For those who gave part or all of their required minimum distribution directly to charity through making a qualified charitable distribution (QCD), this amount is still included in the taxable portion of your total distribution on form 1099-R. As you’ll see, the QCD is included in your gross distribution (box 1) and taxable amount (box 2a); however, the box for “taxable amount not determined” (box 2b) will be checked. Whether you work with a professional tax preparer, use software like TurboTax or prepare your own taxes by hand, it can be easy to forget that the QCD portion of your distribution should not be included in your taxable income on your tax return. It’s important to keep a record of any QCDs made during the year and hold on to the receipts or letters that you receive from the charities confirming receipt of the funds. (more…)
Being philanthropic can mean you donate your time, expertise and/or financial resources to support a charitable organization. When donating financial resources, there are ways to give that maximize the benefit of the gift. Did you write a check? If so, where did that cash come from? Did it require you to withdraw from a retirement account, or realize any capital gains to create this cash? If you have a taxable investment account, then using a donor-advised fund is a more efficient way to give.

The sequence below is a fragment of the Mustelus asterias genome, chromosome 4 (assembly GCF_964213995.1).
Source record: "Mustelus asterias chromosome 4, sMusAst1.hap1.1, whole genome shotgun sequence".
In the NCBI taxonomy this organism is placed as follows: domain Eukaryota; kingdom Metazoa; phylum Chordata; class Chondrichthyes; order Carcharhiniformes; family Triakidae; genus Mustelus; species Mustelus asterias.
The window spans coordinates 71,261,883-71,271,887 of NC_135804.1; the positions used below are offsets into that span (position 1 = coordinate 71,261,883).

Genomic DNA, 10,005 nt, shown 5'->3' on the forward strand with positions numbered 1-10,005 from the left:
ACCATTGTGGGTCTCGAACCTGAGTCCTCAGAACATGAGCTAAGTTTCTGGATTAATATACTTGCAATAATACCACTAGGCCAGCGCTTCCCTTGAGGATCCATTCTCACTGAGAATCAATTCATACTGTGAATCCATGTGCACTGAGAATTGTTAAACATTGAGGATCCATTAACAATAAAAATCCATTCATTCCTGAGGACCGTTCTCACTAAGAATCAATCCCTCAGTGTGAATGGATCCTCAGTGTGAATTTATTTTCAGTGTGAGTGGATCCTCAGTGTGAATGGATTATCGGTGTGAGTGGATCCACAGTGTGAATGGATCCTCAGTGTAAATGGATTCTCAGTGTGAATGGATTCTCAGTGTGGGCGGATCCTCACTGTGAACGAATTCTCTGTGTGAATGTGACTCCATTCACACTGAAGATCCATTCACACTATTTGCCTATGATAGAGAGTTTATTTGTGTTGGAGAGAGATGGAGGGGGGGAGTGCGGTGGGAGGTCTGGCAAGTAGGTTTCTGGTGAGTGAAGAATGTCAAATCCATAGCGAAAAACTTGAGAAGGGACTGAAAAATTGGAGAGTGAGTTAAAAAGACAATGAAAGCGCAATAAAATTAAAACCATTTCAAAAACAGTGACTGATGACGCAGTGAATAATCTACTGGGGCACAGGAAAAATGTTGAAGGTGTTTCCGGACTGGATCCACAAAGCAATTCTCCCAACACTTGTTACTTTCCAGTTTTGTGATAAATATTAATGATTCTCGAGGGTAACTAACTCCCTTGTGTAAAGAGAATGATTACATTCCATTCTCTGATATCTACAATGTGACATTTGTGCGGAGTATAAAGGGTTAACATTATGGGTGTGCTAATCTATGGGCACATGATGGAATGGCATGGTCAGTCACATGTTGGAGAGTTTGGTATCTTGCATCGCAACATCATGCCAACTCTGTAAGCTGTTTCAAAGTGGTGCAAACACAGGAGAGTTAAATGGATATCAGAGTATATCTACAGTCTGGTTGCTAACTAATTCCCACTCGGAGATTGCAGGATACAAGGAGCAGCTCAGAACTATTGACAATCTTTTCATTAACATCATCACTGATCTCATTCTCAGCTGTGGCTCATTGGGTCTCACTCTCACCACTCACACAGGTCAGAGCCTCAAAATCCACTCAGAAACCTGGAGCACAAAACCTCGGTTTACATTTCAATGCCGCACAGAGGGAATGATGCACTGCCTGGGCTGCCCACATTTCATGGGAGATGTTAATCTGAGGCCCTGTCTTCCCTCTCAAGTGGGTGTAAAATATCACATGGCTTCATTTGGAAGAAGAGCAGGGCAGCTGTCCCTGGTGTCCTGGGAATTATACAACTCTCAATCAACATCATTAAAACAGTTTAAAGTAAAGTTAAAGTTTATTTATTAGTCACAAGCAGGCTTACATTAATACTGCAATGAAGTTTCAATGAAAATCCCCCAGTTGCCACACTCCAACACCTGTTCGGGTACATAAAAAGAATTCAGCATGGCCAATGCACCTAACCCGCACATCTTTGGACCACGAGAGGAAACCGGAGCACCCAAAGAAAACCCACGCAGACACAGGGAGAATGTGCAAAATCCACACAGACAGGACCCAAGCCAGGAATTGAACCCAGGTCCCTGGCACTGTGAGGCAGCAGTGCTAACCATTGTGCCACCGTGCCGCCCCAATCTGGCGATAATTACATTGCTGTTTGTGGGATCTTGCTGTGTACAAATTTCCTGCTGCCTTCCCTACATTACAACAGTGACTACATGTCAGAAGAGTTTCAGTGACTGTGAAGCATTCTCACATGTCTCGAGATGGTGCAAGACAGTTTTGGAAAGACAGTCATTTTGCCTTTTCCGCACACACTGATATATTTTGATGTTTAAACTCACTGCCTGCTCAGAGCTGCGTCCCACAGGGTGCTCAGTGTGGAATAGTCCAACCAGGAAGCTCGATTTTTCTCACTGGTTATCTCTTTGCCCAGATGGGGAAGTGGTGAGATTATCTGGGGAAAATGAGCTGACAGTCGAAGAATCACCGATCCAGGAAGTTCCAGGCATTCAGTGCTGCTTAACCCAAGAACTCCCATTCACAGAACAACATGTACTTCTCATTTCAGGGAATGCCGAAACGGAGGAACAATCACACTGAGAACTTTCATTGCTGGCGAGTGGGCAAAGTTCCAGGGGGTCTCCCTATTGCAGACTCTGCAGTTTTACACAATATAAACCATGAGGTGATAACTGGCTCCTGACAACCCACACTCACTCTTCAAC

What is a donor-advised fund?
A donor-advised fund (DAF) acts like your own mini-charitable foundation. DAFs have been around since the early 20th century, but more recently have become the fastest growing method of giving in the United States. Grants to qualified charities in 2015 alone from donor-advised funds totaled $14.52 billion. You can donate assets to a DAF and receive the tax benefit that year, while having the flexibility to distribute the funds in increments, and over whatever period you’d like. Unlike private foundations, DAFs don’t have legally required annual distributions.
What can be put in a donor-advised fund?
- Publicly traded securities including stocks, bonds and mutual fund shares
- Restricted and controlled stock * Privately held stock
- Real estate
- Proceeds from life insurance or from a full-paid policy